Crisis feeds extremism. Matovič gov't performance crucial to preventing it

Politicians need to be careful about their language too.

Not in our houseNot in our house (Source: Sme)

A little more than two months ago, the further rise of the far right appeared to be one of the main problems Slovakia would have to deal with. The COVID-19 pandemic has surpassed those fears for now, but opened room for others with regard to its aftermath.

Slovakia's experts on extremism do not see the pandemic as something that the far right can benefit from, which is also what numbers from the post-election polls suggest. But radicals may feed off the economic crisis that the coronavirus situation is expected to trigger.

“Extremism always flourishes when it comes to a crisis – economic, spiritual, psychological, the crisis of elites and so on,” historian Jakub Drábik of the Slovak Academy of Sciences, who authored the 2019 book Fascism, told The Slovak Spectator.

The government of Igor Matovič, which resulted from the election and was appointed amid the toughest anti-coronavirus measures and fears in Slovakia, can prevent the far right from emerging - if it employs good policies and cultivated communication, experts say.

It will be a challenge for the coalition of four parties, featuring parties like Sme Rodina and Ordinary People (OĽaNO) that have engaged in populist rhetoric in opposition. Sme Rodina is also a member of the Europe of Nations and Freedom, grouping with parties like Marine Le Pen's National Front and Matteo Salvini's Northern League.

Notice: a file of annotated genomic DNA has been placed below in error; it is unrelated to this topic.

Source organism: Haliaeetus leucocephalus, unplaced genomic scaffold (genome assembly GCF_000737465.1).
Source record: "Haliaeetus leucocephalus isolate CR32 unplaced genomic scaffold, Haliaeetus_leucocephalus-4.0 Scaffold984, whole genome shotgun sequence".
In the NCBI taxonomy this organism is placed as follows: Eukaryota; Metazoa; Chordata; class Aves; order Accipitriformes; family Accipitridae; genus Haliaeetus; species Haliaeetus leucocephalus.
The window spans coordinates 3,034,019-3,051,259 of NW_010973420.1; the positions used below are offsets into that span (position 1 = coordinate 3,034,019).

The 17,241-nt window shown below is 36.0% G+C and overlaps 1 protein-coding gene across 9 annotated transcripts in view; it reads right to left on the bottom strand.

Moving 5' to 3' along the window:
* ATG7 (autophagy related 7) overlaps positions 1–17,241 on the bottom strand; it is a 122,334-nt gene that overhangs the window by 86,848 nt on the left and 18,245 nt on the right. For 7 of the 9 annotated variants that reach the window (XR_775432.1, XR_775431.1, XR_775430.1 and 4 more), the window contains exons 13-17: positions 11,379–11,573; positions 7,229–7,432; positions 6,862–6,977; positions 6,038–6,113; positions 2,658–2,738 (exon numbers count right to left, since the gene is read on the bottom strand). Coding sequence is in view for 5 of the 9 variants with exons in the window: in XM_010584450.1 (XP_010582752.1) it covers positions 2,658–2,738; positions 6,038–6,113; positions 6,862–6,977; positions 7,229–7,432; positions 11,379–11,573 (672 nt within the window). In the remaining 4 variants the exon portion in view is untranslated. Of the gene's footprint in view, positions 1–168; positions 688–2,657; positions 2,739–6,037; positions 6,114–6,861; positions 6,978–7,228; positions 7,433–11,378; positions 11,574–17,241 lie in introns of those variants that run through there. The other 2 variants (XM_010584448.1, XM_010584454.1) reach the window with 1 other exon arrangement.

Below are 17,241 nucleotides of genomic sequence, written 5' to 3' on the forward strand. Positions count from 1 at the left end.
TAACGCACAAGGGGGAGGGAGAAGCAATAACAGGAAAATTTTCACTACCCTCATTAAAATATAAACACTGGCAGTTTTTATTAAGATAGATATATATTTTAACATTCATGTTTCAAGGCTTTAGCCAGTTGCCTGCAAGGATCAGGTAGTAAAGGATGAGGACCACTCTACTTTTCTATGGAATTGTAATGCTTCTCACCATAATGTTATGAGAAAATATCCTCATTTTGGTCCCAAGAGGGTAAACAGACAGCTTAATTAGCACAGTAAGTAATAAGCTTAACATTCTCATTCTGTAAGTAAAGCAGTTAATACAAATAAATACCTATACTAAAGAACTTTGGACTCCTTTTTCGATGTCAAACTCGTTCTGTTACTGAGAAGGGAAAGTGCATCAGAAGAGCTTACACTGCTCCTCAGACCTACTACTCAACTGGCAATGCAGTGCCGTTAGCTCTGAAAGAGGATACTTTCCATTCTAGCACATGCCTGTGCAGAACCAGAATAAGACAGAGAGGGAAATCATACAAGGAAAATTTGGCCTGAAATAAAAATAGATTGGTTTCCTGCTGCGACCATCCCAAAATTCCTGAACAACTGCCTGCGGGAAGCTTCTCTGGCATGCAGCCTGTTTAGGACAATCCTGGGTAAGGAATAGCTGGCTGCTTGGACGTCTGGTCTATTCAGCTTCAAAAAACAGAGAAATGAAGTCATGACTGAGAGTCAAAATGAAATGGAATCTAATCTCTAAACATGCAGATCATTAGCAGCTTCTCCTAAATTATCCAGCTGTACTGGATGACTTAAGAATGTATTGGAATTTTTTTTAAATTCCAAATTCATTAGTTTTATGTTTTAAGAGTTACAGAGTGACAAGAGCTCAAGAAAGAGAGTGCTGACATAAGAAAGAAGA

What the far right says about the pandemic

Political scientist Tomáš Nociar, a leading expert on extremism in Slovakia, opined that the coronavirus situation does not favour the far right.

“In general, support of the far right grows when its topics resonate in society, to which it can effectively react using its ideology,” Nociar told The Slovak Spectator. He listed minorities, migration, crime and corruption as such topics.

The People’s Party Our Slovakia (ĽSNS) has in fact tried to link the COVID-19 pandemic with the topics it is comfortable and familiar with. They communicated a number of hoaxes to their supporters on Facebook recently, including that the disease was just a cover-up for a greater plan to fit citizens with nanochips to be injected with vaccination. ĽSNS leader Marian Kotleba and his MPs repeatedly called COVID-19 “a project”, blaming “immigrants” for bringing the pandemic to Europe.

Support for the far right not rising now

The rest of this article is premium content at
Subscribe now for full access

I already have subscription - Sign in

Subscription provides you with:
  • Immediate access to all locked articles (premium content) on
  • Special weekly news summary + an audio recording with a weekly news summary to listen to at your convenience (received on a weekly basis directly to your e-mail)
  • PDF version of the latest issue of our newspaper, The Slovak Spectator, emailed directly to you
  • Access to all premium content on and

Top stories

Actor Noël Czuczor portrays Alfréd Wetzler in "The Auschwitz Report".

The Allies knew about Auschwitz atrocities, but they bombed the Bratislava refinery instead

A report about the atrocities written by two Slovaks who escaped the camp was ignored for weeks and months.

13. okt
Children flying kites in Žilina.

Weekend: Short stories about 'unicorns' win a prize

Philip Morris has opened an interactive laboratory in Banská Bystrica, and private radio stations will say goodbye to Slovak music.

15. okt
Cyclists and scooter riders wave their way on Obchodná Street.

How to cycle in the centre of Bratislava

Obchodná Street is one problematic stretch for cyclists in the capital.

14. okt
The Christmas market on Main Square.

In spite of pandemic, Bratislava is preparing for Christmas markets

But there won't be an ice rink in Hviezdoslavovo Square this year.

15. okt
Skryť Close ad